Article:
Rosatom, a Russian nuclear agency, has revealed a video showing the largest hydrogen bomb ever exploding. The formerly secret 30-minute video from 1961 shows classified footage of the Soviet Union’s Tsar Bomba test. The video highlights the sheer magnitude of the destructive weapon.
Top Secret: Russia’s Hydrogen Bomb
Hydrogen bombs are the world’s most deadly and destructive weapon. Additionally, the bombs have no limitations when it comes to size. To increase the size of an explosion, just add more fuel.
The United States detonated the first hydrogen bomb in 1952. At the time, it was the largest of its kind. Compared to the atomic bomb that destroyed Hiroshima, the new hydrogen bomb was 700 times more powerful. However, the United States and Soviet Union raced to build the largest bomb in the world during the Cold War, and the Americans soon fell behind.
“There was a megatonnage race — who was going to have a bigger bomb,” said Robert S. Norris, a historian of the atomic age. “And the Soviets won.”
The explosive force of the Tsar Bomba was 50 megatons, an amount that would equal 50 million tons of standard explosives. In comparison to the American’s largest hydrogen bomb that was 15 megatons, the Soviet’s hydrogen bomb was 3,333 times as destructive as the Hiroshima atomic bomb.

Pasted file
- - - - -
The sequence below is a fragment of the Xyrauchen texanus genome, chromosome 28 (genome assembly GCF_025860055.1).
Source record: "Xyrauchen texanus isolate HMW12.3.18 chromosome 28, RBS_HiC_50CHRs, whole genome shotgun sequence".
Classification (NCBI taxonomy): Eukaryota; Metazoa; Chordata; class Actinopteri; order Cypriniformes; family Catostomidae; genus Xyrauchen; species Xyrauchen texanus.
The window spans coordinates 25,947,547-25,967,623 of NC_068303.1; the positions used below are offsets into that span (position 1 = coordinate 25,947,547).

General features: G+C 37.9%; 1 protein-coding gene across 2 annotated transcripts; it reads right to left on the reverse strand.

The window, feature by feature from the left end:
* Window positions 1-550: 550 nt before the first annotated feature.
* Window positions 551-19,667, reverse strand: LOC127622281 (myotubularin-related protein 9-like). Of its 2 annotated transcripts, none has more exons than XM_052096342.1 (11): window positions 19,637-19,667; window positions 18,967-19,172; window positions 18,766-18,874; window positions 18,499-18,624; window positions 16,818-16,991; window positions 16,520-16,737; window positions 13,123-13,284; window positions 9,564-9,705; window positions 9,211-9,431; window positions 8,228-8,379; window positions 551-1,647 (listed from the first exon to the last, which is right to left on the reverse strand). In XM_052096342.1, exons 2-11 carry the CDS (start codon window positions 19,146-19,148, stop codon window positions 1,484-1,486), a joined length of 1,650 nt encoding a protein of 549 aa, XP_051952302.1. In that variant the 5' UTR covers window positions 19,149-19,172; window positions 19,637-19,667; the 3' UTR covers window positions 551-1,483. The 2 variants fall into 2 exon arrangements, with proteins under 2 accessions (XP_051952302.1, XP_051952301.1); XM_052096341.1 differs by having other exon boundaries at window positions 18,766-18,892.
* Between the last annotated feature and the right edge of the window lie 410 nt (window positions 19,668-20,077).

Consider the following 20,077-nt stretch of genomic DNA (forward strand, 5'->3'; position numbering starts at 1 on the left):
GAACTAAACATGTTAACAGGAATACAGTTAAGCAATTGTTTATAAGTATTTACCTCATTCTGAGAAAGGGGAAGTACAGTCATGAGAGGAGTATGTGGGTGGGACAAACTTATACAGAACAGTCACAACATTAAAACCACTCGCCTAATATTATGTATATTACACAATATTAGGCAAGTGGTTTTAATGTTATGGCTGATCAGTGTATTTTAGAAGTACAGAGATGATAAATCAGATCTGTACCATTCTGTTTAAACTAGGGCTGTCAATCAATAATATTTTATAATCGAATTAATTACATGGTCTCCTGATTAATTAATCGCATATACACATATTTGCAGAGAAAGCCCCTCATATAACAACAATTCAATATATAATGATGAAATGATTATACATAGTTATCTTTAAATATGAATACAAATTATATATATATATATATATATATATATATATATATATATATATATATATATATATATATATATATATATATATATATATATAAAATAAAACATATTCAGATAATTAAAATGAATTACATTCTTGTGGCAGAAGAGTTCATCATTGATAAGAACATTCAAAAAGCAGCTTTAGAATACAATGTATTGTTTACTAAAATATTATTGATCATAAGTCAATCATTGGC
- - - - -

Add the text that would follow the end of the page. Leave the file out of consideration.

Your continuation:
Bigger Wasn’t Necessarily Better
The Tsar Bomba’s mushroom cloud was so large that Soviet photographers struggled to capture its full measurements. Although the United States stated that they had the capability to create a similar bomb with equal force, it never materialized.
Instead, both countries started to create smaller hydrogen bombs that were deemed more effective for targeted attacks. They were more convenient since multiple warheads could fit into one missile, and could be carried aboard trucks and submarines. On the other hand, it turned out to be extremely difficult to master the intricacies of the smaller bombs.
Yet there is no denying the intense power of the “big one” engineered by the Russians. From multiple distances and angles, the Tsar Bomba video shows the destruction from afar as the weapon’s enormous mushroom cloud blooms into a fiery inferno.
[H/T NY Times]